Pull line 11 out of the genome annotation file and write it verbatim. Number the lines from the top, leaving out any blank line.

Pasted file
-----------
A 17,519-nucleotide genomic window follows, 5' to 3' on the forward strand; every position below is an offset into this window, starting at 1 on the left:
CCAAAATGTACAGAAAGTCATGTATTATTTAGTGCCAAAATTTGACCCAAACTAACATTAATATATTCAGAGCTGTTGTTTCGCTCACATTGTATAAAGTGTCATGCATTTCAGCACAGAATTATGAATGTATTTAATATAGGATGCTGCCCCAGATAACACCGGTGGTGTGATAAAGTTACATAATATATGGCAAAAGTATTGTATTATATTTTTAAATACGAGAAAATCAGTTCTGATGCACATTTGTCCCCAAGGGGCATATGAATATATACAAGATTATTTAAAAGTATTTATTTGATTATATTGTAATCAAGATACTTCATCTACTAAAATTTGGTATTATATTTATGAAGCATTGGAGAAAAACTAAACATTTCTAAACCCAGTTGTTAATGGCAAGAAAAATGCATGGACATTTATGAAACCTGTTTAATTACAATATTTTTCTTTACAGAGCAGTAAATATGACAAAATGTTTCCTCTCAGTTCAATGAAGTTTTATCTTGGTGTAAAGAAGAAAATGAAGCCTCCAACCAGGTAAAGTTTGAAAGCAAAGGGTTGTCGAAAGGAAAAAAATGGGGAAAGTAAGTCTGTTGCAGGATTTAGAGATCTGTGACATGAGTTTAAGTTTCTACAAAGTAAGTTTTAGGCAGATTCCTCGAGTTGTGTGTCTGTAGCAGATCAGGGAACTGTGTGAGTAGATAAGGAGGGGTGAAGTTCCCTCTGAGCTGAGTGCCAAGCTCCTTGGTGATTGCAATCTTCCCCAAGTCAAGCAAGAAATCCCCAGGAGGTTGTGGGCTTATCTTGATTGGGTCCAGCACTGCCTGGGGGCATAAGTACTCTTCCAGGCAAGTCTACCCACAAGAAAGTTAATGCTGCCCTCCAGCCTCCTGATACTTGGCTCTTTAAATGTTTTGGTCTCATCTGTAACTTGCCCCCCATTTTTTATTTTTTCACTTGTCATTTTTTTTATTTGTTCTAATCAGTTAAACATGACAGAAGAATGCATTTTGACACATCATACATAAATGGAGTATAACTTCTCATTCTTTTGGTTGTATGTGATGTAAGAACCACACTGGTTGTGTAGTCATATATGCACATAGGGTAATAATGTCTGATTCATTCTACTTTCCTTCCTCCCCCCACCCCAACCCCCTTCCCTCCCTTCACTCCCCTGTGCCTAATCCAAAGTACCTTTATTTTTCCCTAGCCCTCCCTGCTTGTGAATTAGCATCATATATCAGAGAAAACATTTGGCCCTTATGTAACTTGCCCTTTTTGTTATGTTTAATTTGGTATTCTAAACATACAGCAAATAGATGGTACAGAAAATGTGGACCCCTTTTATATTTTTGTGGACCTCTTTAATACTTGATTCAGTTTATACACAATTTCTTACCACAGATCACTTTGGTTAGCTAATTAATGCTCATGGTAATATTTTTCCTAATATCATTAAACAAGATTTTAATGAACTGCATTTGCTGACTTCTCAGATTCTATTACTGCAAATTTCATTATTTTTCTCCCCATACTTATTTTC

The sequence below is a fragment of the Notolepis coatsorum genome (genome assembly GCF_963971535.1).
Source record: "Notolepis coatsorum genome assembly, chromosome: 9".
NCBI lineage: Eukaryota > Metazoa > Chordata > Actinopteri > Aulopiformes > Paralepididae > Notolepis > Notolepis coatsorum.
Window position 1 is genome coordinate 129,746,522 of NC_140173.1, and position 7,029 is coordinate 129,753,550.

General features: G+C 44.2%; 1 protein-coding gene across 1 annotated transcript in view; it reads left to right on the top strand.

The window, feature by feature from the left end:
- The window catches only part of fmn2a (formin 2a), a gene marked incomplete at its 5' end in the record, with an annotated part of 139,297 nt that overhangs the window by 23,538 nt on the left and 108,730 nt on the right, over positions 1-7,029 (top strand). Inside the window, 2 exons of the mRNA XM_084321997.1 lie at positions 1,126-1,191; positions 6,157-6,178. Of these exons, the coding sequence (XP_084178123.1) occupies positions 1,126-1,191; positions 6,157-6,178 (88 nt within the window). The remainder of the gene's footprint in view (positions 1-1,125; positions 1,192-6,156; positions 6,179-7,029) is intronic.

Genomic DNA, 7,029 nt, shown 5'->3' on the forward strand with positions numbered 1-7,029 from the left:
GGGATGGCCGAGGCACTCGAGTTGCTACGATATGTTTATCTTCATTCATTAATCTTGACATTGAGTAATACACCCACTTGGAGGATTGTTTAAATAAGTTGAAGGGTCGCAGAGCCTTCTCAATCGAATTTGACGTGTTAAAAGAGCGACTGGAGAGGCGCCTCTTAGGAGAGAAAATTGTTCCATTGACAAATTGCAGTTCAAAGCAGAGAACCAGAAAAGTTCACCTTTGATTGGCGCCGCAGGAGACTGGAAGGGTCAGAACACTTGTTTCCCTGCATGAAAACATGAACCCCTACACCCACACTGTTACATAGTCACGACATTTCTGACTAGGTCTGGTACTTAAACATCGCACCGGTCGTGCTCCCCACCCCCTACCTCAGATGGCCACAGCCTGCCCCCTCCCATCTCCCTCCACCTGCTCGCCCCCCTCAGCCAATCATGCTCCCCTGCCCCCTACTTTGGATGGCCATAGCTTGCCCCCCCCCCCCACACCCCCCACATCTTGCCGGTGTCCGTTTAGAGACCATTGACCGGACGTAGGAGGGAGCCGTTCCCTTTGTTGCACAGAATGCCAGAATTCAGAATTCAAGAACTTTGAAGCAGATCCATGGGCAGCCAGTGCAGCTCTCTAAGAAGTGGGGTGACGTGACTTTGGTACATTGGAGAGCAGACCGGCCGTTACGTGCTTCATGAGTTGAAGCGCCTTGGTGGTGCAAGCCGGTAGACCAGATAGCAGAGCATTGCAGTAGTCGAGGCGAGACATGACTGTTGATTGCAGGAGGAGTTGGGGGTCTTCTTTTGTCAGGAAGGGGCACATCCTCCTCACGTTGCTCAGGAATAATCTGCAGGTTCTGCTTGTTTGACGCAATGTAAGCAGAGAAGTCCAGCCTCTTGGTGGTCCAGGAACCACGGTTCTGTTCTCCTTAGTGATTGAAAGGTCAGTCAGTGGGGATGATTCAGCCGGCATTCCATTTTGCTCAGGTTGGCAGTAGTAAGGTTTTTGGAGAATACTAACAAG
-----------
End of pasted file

GGGATGGCCGAGGCACTCGAGTTGCTACGATATGTTTATCTTCATTCATTAATCTTGACATTGAGTAATACACCCACTTGGAGGATTGTTTAAATAAGTTGAAGGGTCGCAGAGCCTTCTCAATCGAATTTGACGTGTTAAAAGAGCGACTGGAGAGGCGCCTCTTAGGAGAGAAAATTGTTCCATTGACAAATTGCAGTTCAAAGCAGAGAACCAGAAAAGTTCACCTTTGATTGGCGCCGCAGGAGACTGGAAGGGTCAGAACACTTGTTTCCCTGCATGAAAACATGAACCCCTACACCCACACTGTTACATAGTCACGACATTTCTGACTAGGTCTGGTACTTAAACATCGCACCGGTCGTGCTCCCCACCCCCTACCTCAGATGGCCACAGCCTGCCCCCTCCCATCTCCCTCCACCTGCTCGCCCCCCTCAGCCAATCATGCTCCCCTGCCCCCTACTTTGGATGGCCATAGCTTGCCCCCCCCCCCCACACCCCCCACATCTTGCCGGTGTCCGTTTAGAGACCATTGACCGGACGTAGGAGGGAGCCGTTCCCTTTGTTGCACAGAATGCCAGAATTCAGAATTCAAGAACTTTGAAGCAGATCCATGGGCAGCCAGTGCAGCTCTCTAAGAAGTGGGGTGACGTGACTTTGGTACATTGGAGAGCAGACCGGCCGTTACGTGCTTCATGAGTTGAAGCGCCTTGGTGGTGCAAGCCGGTAGACCAGATAGCAGAGCATTGCAGTAGTCGAGGCGAGACATGACTGTTGATTGCAGGAGGAGTTGGGGGTCTTCTTTTGTCAGGAAGGGGCACATCCTCCTCACGTTGCTCAGGAATAATCTGCAGGTTCTGCTTGTTTGACGCAATGTAAGCAGAGAAGTCCAGCCTCTTGGTGGTCCAGGAACCACGGTTCTGTTCTCCTTAGTGATTGAAAGGTCAGTCAGTGGGGATGATTCAGCCGGCATTCCATTTTGCTCAGGTTGGCAGTAGTAAGGTTTTTGGAGAATACTAACAAG